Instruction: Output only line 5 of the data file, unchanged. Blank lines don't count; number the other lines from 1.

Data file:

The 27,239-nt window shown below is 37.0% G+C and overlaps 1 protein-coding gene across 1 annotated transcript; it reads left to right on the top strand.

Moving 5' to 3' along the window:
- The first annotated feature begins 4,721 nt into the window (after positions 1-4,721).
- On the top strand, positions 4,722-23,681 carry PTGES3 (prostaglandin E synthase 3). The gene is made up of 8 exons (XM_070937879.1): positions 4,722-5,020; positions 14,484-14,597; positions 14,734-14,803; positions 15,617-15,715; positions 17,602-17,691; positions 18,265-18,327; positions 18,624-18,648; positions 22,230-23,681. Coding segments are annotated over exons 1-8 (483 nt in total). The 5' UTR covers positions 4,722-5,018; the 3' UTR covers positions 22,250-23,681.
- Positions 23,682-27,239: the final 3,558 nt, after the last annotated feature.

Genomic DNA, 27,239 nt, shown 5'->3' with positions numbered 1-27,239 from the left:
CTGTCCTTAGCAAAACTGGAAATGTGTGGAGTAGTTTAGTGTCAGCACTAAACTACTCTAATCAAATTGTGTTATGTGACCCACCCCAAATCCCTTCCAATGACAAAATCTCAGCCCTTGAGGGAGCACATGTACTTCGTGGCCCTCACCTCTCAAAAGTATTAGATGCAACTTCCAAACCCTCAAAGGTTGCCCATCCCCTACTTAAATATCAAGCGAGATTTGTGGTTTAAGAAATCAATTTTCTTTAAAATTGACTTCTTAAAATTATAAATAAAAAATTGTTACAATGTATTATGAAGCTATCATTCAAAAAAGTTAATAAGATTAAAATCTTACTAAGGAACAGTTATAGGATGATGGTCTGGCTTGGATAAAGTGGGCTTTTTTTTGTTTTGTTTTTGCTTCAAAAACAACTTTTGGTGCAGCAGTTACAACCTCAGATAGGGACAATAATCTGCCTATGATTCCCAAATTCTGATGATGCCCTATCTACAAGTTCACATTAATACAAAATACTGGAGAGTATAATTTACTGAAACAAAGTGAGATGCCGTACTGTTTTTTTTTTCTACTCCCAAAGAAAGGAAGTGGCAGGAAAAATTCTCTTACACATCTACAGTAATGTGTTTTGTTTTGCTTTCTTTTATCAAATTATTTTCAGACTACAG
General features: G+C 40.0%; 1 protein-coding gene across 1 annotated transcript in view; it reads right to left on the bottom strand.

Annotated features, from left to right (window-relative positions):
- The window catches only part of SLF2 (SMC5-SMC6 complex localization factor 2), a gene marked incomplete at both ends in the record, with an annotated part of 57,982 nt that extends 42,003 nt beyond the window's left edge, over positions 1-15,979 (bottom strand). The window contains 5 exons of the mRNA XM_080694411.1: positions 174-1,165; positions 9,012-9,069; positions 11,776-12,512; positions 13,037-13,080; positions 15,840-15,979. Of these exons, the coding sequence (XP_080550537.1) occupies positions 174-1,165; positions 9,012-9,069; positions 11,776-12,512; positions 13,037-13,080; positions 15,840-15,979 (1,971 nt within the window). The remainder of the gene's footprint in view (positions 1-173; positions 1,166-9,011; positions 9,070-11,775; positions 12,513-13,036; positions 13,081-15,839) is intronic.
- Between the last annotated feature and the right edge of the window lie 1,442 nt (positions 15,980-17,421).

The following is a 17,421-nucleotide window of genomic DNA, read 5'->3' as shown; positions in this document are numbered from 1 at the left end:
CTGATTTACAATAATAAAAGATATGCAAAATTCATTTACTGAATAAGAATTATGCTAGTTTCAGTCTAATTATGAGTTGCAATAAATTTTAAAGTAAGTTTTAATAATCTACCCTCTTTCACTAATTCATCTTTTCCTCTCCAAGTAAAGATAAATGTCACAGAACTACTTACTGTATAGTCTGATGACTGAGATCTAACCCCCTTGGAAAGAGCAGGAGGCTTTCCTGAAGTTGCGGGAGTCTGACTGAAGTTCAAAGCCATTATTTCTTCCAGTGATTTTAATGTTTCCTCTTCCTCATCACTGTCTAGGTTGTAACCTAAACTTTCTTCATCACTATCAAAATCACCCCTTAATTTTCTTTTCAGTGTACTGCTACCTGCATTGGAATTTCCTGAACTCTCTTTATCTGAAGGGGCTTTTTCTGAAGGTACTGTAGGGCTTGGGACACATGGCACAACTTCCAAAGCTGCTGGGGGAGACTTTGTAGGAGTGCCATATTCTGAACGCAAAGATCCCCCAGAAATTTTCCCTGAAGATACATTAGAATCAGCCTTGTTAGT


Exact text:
- Positions 23,682-27,239: the final 3,558 nt, after the last annotated feature.